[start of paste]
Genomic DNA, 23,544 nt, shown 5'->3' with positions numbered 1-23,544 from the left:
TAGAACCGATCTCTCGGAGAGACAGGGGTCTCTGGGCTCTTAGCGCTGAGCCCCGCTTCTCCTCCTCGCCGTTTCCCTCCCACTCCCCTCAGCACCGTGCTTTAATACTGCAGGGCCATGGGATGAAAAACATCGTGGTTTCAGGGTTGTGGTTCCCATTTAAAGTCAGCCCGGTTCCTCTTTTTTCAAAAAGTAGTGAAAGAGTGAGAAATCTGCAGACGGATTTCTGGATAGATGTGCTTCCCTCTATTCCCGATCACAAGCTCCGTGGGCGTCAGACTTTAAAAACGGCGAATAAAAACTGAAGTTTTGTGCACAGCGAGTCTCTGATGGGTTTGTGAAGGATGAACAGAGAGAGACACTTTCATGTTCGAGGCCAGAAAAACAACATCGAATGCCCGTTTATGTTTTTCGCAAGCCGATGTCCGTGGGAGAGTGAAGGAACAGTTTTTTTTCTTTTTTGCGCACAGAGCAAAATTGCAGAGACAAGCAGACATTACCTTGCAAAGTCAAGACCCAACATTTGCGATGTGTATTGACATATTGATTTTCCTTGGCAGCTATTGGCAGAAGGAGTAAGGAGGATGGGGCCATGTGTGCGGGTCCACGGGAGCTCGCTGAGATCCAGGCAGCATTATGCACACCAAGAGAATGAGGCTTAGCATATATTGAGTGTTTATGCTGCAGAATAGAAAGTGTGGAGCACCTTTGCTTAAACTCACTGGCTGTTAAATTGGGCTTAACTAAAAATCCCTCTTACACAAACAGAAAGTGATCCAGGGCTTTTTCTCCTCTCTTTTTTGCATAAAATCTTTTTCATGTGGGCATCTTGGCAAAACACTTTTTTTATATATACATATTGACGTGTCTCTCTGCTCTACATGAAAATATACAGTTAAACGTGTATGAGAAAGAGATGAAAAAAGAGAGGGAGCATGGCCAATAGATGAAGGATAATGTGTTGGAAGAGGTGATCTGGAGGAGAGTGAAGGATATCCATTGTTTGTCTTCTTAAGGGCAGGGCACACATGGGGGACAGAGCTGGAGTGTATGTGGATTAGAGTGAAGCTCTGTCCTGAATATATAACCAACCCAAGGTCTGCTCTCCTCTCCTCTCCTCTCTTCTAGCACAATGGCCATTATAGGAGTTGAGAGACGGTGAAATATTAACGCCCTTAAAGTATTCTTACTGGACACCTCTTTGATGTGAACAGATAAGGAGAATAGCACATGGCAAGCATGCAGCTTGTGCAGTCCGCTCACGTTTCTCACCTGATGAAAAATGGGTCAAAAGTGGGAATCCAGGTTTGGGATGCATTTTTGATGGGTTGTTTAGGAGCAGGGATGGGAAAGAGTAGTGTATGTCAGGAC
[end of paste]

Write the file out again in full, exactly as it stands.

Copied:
Genomic DNA, 23,544 nt, shown 5'->3' with positions numbered 1-23,544 from the left:
TAGAACCGATCTCTCGGAGAGACAGGGGTCTCTGGGCTCTTAGCGCTGAGCCCCGCTTCTCCTCCTCGCCGTTTCCCTCCCACTCCCCTCAGCACCGTGCTTTAATACTGCAGGGCCATGGGATGAAAAACATCGTGGTTTCAGGGTTGTGGTTCCCATTTAAAGTCAGCCCGGTTCCTCTTTTTTCAAAAAGTAGTGAAAGAGTGAGAAATCTGCAGACGGATTTCTGGATAGATGTGCTTCCCTCTATTCCCGATCACAAGCTCCGTGGGCGTCAGACTTTAAAAACGGCGAATAAAAACTGAAGTTTTGTGCACAGCGAGTCTCTGATGGGTTTGTGAAGGATGAACAGAGAGAGACACTTTCATGTTCGAGGCCAGAAAAACAACATCGAATGCCCGTTTATGTTTTTCGCAAGCCGATGTCCGTGGGAGAGTGAAGGAACAGTTTTTTTTCTTTTTTGCGCACAGAGCAAAATTGCAGAGACAAGCAGACATTACCTTGCAAAGTCAAGACCCAACATTTGCGATGTGTATTGACATATTGATTTTCCTTGGCAGCTATTGGCAGAAGGAGTAAGGAGGATGGGGCCATGTGTGCGGGTCCACGGGAGCTCGCTGAGATCCAGGCAGCATTATGCACACCAAGAGAATGAGGCTTAGCATATATTGAGTGTTTATGCTGCAGAATAGAAAGTGTGGAGCACCTTTGCTTAAACTCACTGGCTGTTAAATTGGGCTTAACTAAAAATCCCTCTTACACAAACAGAAAGTGATCCAGGGCTTTTTCTCCTCTCTTTTTTGCATAAAATCTTTTTCATGTGGGCATCTTGGCAAAACACTTTTTTTATATATACATATTGACGTGTCTCTCTGCTCTACATGAAAATATACAGTTAAACGTGTATGAGAAAGAGATGAAAAAAGAGAGGGAGCATGGCCAATAGATGAAGGATAATGTGTTGGAAGAGGTGATCTGGAGGAGAGTGAAGGATATCCATTGTTTGTCTTCTTAAGGGCAGGGCACACATGGGGGACAGAGCTGGAGTGTATGTGGATTAGAGTGAAGCTCTGTCCTGAATATATAACCAACCCAAGGTCTGCTCTCCTCTCCTCTCCTCTCTTCTAGCACAATGGCCATTATAGGAGTTGAGAGACGGTGAAATATTAACGCCCTTAAAGTATTCTTACTGGACACCTCTTTGATGTGAACAGATAAGGAGAATAGCACATGGCAAGCATGCAGCTTGTGCAGTCCGCTCACGTTTCTCACCTGATGAAAAATGGGTCAAAAGTGGGAATCCAGGTTTGGGATGCATTTTTGATGGGTTGTTTAGGAGCAGGGATGGGAAAGAGTAGTGTATGTCAGGAC